This application is for the second competing renewal of our interdisciplinary pre-doctoral training grant on The Molecular Pathogenesis of Infectious Diseases at the University of Colorado School of Medicine. This emerging area of investigation encompasses molecular biological and biochemical studies on microbial virulence determinants, host resistance mechanisms, regulation of transcription and translation during infection, structure-function analysis of microbial and host cell molecules that play key roles in infections, analysis of interactions of bacteria and viruses with differentiated host cells in vitro, and studis on bacterial and viral infections in animal models using either wild-type or genetically modified strains of microbes and host animals. The highly interactive members of our training faculty have proven productivity for innovative research in these areas, have secured research funding from NIH, NSF, DOD and other granting agencies, and accumulate years of experience in training pre-doctoral students in the multidisciplinary approaches needed for cutting-edge research on the pathogenesis of infectious diseases. In addition to performing their mentored research projects, our trainees will participate in a comprehensive program of didactic courses, seminars, journal clubs, and research-in-progress meetings that will train them to identify important new research questions, design well-controlled experiments using a wide variety of molecular, cellular and in vivo techniques, critically evaluate and present their results, and understand and apply principles of ethics to their research. Students are selected for appointment to this training program only after they have completed their required course work, passed their preliminary and comprehensive examinations and begun their dissertation research. The breadth of our integrated, interdepartmental training grant will prepare students for successful careers in academia and biotechnology. This dynamic training grant has been remarkably successful. It has fostered new research collaborations and grants among the training grant faculty, improved the curriculum, and fostered interdisciplinary interactions among the pre-doctoral trainees and trainers. In the five years since our training program on the Molecular Pathogenesis of Infectious Diseases was renewed in 2007, our training faculty increased from 21 to 24, and over 30 pre-doctoral trainees have populated at any given time the labs of training grant faculty for the past 8 years. In addition, the number of publications authored by our trainees grew from 29 in the 2002-2006 year period to 62 since 2007. We request four positions each year for the next five years to maintain the level of outstanding interdisciplinary training that our students receive in the multiple aspects of molecular pathogenesis of infectious diseases that are investigated in the laboratories of our training grant faculty.
Bacteria and viruses are major causes of death, disability, and social and economic disruption for millions of people each year. The goals of this training grant are to 1) educate PhD students to investigate the fundamental mechanisms by which microbes infect vertebrate hosts and cause disease, and 2) prepare our graduates for future opportunities in scientific discovery and leadership positions. The training supported by this T32 will further the understanding of human pathogens, thereby contributing to novel ways to diagnose, prevent, treat and cure current and emerging infectious diseases.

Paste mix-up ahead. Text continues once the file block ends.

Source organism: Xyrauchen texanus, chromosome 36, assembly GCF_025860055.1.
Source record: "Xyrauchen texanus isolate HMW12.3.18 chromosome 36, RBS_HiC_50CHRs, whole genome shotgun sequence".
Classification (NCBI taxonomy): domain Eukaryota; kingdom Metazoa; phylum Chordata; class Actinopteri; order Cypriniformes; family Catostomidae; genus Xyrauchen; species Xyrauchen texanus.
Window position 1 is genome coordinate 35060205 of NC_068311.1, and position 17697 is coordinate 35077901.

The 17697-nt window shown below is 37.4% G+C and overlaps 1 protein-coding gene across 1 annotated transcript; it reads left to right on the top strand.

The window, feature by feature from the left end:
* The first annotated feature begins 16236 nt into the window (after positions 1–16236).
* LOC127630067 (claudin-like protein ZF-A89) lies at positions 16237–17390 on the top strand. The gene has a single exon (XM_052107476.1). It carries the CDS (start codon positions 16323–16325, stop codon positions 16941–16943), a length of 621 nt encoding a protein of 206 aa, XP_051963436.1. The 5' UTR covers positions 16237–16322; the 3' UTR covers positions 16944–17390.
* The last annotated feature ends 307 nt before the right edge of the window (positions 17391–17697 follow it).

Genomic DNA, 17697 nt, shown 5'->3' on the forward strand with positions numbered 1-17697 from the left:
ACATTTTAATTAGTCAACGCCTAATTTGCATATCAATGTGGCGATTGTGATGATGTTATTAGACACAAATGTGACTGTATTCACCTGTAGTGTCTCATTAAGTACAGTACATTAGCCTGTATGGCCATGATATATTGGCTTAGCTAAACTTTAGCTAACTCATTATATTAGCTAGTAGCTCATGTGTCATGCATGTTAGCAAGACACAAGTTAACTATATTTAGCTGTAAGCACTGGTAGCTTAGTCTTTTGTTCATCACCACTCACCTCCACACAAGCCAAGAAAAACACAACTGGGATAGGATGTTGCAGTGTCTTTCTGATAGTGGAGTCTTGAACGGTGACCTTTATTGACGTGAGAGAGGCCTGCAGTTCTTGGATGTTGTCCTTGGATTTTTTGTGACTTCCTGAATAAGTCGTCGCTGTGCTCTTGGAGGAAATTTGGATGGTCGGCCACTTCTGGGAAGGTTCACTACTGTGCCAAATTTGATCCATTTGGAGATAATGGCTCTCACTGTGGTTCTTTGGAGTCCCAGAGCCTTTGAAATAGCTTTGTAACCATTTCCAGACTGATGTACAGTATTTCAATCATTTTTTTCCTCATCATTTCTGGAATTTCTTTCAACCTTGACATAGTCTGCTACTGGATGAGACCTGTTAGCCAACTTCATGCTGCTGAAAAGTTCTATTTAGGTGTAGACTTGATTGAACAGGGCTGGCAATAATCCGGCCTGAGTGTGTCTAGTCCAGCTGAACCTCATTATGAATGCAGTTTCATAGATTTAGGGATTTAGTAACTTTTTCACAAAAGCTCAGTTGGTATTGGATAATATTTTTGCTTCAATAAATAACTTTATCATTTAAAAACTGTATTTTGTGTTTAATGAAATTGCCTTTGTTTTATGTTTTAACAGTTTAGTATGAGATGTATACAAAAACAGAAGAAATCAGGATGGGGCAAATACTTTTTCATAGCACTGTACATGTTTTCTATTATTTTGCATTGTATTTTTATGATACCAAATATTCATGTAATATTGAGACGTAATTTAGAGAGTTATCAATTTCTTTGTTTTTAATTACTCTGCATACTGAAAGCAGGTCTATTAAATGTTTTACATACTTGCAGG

|Beckham, J David; Pastula, Daniel M; Massey, Aaron et al. (2016) Zika Virus as an Emerging Global Pathogen: Neurological Complications of Zika Virus. JAMA Neurol 73:875-9|
|Pastula, Daniel M; Smith, Daniel E; Beckham, J David et al. (2016) Four emerging arboviral diseases in North America: Jamestown Canyon, Powassan, chikungunya, and Zika virus diseases. J Neurovirol 22:257-60|
|Crawford, Matthew A; Henard, Calvin A; Tapscott, Timothy et al. (2016) DksA-Dependent Transcriptional Regulation in Salmonella Experiencing Nitrosative Stress. Front Microbiol 7:444|
|Messacar, Kevin; Schreiner, Teri L; Van Haren, Keith et al. (2016) Acute flaccid myelitis: A clinical review of US cases 2012-2015. Ann Neurol 80:326-38|
|Li, Sam X; Barrett, Bradley S; Guo, Kejun et al. (2016) Tetherin/BST-2 promotes dendritic cell activation and function during acute retrovirus infection. Sci Rep 6:20425|
|Crawford, Matthew A; Tapscott, Timothy; Fitzsimmons, Liam F et al. (2016) Redox-Active Sensing by Bacterial DksA Transcription Factors Is Determined by Cysteine and Zinc Content. MBio 7:e02161-15|
|Eberlein, Jens; Davenport, Bennett; Nguyen, Tom et al. (2016) Aging promotes acquisition of naive-like CD8+ memory T cell traits and enhanced functionalities. J Clin Invest 126:3942-3960|
|Hawman, David W; Fox, Julie M; Ashbrook, Alison W et al. (2016) Pathogenic Chikungunya Virus Evades B Cell Responses to Establish Persistence. Cell Rep 16:1326-38|
|Vasek, Michael J; Garber, Charise; Dorsey, Denise et al. (2016) A complement-microglial axis drives synapse loss during virus-induced memory impairment. Nature 534:538-43|
|Zhuang, Yonghua; Berens-Norman, Heather M; Leser, J Smith et al. (2016) Mitochondrial p53 Contributes to Reovirus-Induced Neuronal Apoptosis and Central Nervous System Injury in a Mouse Model of Viral Encephalitis. J Virol 90:7684-91|
Showing the most recent 10 out of 78 publications